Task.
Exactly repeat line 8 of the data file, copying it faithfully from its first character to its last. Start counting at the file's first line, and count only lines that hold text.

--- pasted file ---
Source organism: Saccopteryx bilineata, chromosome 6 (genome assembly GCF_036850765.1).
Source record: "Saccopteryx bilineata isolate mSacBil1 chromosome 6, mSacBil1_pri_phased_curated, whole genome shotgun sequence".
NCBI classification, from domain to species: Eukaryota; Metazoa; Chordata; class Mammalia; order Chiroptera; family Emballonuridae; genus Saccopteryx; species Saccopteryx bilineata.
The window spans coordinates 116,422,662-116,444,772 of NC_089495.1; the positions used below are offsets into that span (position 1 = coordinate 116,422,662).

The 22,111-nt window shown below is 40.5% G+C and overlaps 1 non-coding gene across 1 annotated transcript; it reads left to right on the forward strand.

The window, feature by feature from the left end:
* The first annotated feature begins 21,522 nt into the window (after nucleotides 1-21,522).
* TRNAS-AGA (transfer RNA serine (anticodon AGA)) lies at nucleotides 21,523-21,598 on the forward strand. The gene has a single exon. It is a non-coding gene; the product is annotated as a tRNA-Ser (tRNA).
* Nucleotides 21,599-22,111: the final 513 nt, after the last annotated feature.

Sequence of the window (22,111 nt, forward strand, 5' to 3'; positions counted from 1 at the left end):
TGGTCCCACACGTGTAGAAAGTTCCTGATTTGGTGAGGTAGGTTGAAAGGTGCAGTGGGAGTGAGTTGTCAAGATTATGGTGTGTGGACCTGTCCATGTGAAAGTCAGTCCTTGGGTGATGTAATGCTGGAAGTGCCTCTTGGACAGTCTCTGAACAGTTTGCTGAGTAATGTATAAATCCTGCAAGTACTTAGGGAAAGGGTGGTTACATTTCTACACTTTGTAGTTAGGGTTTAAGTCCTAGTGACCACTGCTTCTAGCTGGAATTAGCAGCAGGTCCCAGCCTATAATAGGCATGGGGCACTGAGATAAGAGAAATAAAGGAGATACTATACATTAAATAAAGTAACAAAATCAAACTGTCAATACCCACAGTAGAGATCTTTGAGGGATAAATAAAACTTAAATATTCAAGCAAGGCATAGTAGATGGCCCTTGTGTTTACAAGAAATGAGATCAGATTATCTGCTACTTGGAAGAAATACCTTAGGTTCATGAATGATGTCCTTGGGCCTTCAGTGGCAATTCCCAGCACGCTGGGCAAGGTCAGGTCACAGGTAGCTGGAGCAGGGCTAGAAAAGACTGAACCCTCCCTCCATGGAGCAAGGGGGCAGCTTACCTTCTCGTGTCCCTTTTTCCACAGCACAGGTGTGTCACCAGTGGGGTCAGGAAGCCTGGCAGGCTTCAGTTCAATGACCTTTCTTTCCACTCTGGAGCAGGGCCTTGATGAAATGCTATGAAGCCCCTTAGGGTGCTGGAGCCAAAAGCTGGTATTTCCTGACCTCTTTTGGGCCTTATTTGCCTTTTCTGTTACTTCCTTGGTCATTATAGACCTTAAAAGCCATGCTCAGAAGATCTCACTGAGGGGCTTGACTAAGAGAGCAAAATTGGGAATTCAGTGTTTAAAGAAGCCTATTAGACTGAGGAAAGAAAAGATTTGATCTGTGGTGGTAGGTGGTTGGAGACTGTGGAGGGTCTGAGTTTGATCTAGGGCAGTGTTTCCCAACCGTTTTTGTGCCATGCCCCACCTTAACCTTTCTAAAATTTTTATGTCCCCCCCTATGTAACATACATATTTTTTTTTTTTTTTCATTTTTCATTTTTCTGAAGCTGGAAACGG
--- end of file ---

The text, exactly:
* TRNAS-AGA (transfer RNA serine (anticodon AGA)) lies at nucleotides 21,523-21,598 on the forward strand. The gene has a single exon. It is a non-coding gene; the product is annotated as a tRNA-Ser (tRNA).